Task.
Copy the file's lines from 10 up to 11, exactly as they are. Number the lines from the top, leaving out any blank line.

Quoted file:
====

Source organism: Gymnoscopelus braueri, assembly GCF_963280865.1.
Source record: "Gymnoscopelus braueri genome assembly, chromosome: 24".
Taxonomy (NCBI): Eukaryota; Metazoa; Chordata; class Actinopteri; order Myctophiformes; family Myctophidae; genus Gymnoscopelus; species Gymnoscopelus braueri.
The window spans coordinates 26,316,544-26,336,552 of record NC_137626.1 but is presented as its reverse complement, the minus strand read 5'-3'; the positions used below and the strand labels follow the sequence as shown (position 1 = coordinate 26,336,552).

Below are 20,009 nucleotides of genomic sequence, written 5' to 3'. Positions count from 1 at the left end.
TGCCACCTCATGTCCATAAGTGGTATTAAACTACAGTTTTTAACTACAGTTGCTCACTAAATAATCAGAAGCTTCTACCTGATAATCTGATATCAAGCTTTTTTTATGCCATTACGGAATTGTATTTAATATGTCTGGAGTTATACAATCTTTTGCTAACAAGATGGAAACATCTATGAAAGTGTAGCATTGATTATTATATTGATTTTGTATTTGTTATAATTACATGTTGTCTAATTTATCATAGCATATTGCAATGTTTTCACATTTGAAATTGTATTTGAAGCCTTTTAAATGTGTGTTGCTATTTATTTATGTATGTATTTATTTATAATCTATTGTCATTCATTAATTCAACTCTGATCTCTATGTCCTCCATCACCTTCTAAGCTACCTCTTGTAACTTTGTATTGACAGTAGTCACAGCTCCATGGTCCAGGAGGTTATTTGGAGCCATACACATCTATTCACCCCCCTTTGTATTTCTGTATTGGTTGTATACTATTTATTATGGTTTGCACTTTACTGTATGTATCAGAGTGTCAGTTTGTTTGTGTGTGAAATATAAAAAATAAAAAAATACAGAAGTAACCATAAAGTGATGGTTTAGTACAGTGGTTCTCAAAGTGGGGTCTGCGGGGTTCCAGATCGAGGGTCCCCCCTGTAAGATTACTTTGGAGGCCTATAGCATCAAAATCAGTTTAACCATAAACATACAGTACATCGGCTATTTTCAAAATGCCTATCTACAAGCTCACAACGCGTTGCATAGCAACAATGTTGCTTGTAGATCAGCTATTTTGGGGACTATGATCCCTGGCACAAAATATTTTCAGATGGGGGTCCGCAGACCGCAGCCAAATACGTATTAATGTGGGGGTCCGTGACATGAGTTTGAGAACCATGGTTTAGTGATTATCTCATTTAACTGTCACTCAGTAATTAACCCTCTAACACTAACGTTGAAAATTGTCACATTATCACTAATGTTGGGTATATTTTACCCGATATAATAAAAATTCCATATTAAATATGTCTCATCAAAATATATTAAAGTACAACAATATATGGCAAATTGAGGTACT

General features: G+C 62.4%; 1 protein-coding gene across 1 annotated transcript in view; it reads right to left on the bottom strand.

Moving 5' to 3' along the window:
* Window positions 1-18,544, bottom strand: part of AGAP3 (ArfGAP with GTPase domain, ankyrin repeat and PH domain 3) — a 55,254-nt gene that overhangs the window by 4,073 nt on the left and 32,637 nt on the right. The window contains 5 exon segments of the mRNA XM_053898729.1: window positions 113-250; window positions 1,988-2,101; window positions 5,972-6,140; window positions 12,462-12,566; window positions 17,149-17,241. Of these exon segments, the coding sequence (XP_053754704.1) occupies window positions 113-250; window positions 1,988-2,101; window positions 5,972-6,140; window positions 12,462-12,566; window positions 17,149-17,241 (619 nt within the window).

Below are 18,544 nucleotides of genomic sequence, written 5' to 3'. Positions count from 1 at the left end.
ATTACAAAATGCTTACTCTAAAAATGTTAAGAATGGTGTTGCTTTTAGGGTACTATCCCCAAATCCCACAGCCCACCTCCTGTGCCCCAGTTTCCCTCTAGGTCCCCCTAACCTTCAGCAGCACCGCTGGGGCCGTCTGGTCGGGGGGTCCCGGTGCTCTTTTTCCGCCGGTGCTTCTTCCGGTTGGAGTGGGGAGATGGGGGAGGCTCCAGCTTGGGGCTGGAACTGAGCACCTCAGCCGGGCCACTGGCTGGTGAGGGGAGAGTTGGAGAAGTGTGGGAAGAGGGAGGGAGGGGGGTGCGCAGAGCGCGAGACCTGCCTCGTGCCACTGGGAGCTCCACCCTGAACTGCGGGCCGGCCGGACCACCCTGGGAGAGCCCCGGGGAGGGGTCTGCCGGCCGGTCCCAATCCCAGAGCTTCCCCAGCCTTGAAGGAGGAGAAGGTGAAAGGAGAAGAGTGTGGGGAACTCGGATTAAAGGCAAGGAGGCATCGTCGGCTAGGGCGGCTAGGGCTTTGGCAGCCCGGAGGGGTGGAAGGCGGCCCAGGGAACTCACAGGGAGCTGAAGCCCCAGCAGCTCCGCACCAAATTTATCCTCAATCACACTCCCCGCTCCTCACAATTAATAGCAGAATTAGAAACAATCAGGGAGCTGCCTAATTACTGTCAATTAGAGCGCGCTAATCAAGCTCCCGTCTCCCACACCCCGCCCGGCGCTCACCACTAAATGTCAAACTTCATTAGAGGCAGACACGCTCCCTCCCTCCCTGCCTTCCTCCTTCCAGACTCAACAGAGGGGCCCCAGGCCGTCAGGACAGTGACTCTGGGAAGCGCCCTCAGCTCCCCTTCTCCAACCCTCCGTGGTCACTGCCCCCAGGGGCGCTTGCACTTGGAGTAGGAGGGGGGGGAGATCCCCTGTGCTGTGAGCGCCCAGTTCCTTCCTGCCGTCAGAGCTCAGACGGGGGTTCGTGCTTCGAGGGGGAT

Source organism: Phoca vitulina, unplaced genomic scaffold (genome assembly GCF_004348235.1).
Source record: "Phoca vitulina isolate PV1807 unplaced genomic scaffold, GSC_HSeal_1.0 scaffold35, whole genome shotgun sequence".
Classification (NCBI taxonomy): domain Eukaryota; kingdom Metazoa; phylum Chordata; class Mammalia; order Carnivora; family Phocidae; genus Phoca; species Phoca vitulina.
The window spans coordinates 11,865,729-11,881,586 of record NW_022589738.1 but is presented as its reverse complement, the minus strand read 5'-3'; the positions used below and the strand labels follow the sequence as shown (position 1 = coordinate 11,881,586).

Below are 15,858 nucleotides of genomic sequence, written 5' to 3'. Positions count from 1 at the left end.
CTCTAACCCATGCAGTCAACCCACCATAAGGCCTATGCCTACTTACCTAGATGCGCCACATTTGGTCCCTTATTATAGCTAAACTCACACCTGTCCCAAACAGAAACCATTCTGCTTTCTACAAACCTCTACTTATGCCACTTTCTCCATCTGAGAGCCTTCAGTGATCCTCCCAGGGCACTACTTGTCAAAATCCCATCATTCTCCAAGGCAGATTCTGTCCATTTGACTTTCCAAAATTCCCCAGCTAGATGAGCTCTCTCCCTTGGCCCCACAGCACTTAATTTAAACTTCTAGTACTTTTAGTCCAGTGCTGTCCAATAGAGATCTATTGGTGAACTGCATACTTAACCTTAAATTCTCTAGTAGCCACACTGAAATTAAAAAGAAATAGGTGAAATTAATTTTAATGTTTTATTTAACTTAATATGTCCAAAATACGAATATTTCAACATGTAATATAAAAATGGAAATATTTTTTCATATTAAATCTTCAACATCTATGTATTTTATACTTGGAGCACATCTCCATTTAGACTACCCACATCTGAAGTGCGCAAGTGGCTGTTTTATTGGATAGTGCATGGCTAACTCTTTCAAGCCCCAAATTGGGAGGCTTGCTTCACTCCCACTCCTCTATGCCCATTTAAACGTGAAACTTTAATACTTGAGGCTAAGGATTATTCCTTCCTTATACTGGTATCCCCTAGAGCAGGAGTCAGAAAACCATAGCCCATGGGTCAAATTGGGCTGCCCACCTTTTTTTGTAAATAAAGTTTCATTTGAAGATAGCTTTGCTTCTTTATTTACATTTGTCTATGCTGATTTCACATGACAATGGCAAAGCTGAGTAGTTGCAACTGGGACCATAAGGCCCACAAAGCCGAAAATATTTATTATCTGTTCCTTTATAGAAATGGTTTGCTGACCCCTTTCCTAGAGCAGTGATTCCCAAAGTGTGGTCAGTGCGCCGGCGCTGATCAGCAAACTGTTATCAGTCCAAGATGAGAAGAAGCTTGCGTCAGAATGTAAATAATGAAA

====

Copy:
Below are 18,544 nucleotides of genomic sequence, written 5' to 3'. Positions count from 1 at the left end.
ATTACAAAATGCTTACTCTAAAAATGTTAAGAATGGTGTTGCTTTTAGGGTACTATCCCCAAATCCCACAGCCCACCTCCTGTGCCCCAGTTTCCCTCTAGGTCCCCCTAACCTTCAGCAGCACCGCTGGGGCCGTCTGGTCGGGGGGTCCCGGTGCTCTTTTTCCGCCGGTGCTTCTTCCGGTTGGAGTGGGGAGATGGGGGAGGCTCCAGCTTGGGGCTGGAACTGAGCACCTCAGCCGGGCCACTGGCTGGTGAGGGGAGAGTTGGAGAAGTGTGGGAAGAGGGAGGGAGGGGGGTGCGCAGAGCGCGAGACCTGCCTCGTGCCACTGGGAGCTCCACCCTGAACTGCGGGCCGGCCGGACCACCCTGGGAGAGCCCCGGGGAGGGGTCTGCCGGCCGGTCCCAATCCCAGAGCTTCCCCAGCCTTGAAGGAGGAGAAGGTGAAAGGAGAAGAGTGTGGGGAACTCGGATTAAAGGCAAGGAGGCATCGTCGGCTAGGGCGGCTAGGGCTTTGGCAGCCCGGAGGGGTGGAAGGCGGCCCAGGGAACTCACAGGGAGCTGAAGCCCCAGCAGCTCCGCACCAAATTTATCCTCAATCACACTCCCCGCTCCTCACAATTAATAGCAGAATTAGAAACAATCAGGGAGCTGCCTAATTACTGTCAATTAGAGCGCGCTAATCAAGCTCCCGTCTCCCACACCCCGCCCGGCGCTCACCACTAAATGTCAAACTTCATTAGAGGCAGACACGCTCCCTCCCTCCCTGCCTTCCTCCTTCCAGACTCAACAGAGGGGCCCCAGGCCGTCAGGACAGTGACTCTGGGAAGCGCCCTCAGCTCCCCTTCTCCAACCCTCCGTGGTCACTGCCCCCAGGGGCGCTTGCACTTGGAGTAGGAGGGGGGGGAGATCCCCTGTGCTGTGAGCGCCCAGTTCCTTCCTGCCGTCAGAGCTCAGACGGGGGTTCGTGCTTCGAGGGGGAT